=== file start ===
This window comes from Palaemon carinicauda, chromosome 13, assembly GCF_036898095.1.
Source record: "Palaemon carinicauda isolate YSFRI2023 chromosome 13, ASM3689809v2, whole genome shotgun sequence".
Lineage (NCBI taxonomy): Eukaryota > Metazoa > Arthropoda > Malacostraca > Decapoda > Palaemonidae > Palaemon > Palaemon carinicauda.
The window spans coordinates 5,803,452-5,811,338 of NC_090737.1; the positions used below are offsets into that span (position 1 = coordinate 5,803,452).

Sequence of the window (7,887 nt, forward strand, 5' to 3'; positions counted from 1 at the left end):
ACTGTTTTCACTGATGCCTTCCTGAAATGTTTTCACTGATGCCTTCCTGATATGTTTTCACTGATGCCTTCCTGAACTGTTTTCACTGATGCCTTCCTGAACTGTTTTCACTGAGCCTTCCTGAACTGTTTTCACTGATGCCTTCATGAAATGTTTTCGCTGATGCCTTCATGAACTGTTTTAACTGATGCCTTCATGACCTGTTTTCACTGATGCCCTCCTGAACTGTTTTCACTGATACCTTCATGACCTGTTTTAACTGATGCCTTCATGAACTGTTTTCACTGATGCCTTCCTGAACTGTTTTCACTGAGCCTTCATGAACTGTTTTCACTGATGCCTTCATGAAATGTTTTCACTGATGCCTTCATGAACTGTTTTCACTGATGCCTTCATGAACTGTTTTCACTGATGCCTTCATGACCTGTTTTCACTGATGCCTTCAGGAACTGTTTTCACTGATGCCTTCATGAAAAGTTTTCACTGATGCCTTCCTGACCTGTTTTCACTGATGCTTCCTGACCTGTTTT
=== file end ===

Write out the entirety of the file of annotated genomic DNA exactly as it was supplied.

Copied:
This window comes from Palaemon carinicauda, chromosome 13, assembly GCF_036898095.1.
Source record: "Palaemon carinicauda isolate YSFRI2023 chromosome 13, ASM3689809v2, whole genome shotgun sequence".
Lineage (NCBI taxonomy): Eukaryota > Metazoa > Arthropoda > Malacostraca > Decapoda > Palaemonidae > Palaemon > Palaemon carinicauda.
The window spans coordinates 5,803,452-5,811,338 of NC_090737.1; the positions used below are offsets into that span (position 1 = coordinate 5,803,452).

Sequence of the window (7,887 nt, forward strand, 5' to 3'; positions counted from 1 at the left end):
ACTGTTTTCACTGATGCCTTCCTGAAATGTTTTCACTGATGCCTTCCTGATATGTTTTCACTGATGCCTTCCTGAACTGTTTTCACTGATGCCTTCCTGAACTGTTTTCACTGAGCCTTCCTGAACTGTTTTCACTGATGCCTTCATGAAATGTTTTCGCTGATGCCTTCATGAACTGTTTTAACTGATGCCTTCATGACCTGTTTTCACTGATGCCCTCCTGAACTGTTTTCACTGATACCTTCATGACCTGTTTTAACTGATGCCTTCATGAACTGTTTTCACTGATGCCTTCCTGAACTGTTTTCACTGAGCCTTCATGAACTGTTTTCACTGATGCCTTCATGAAATGTTTTCACTGATGCCTTCATGAACTGTTTTCACTGATGCCTTCATGAACTGTTTTCACTGATGCCTTCATGACCTGTTTTCACTGATGCCTTCAGGAACTGTTTTCACTGATGCCTTCATGAAAAGTTTTCACTGATGCCTTCCTGACCTGTTTTCACTGATGCTTCCTGACCTGTTTT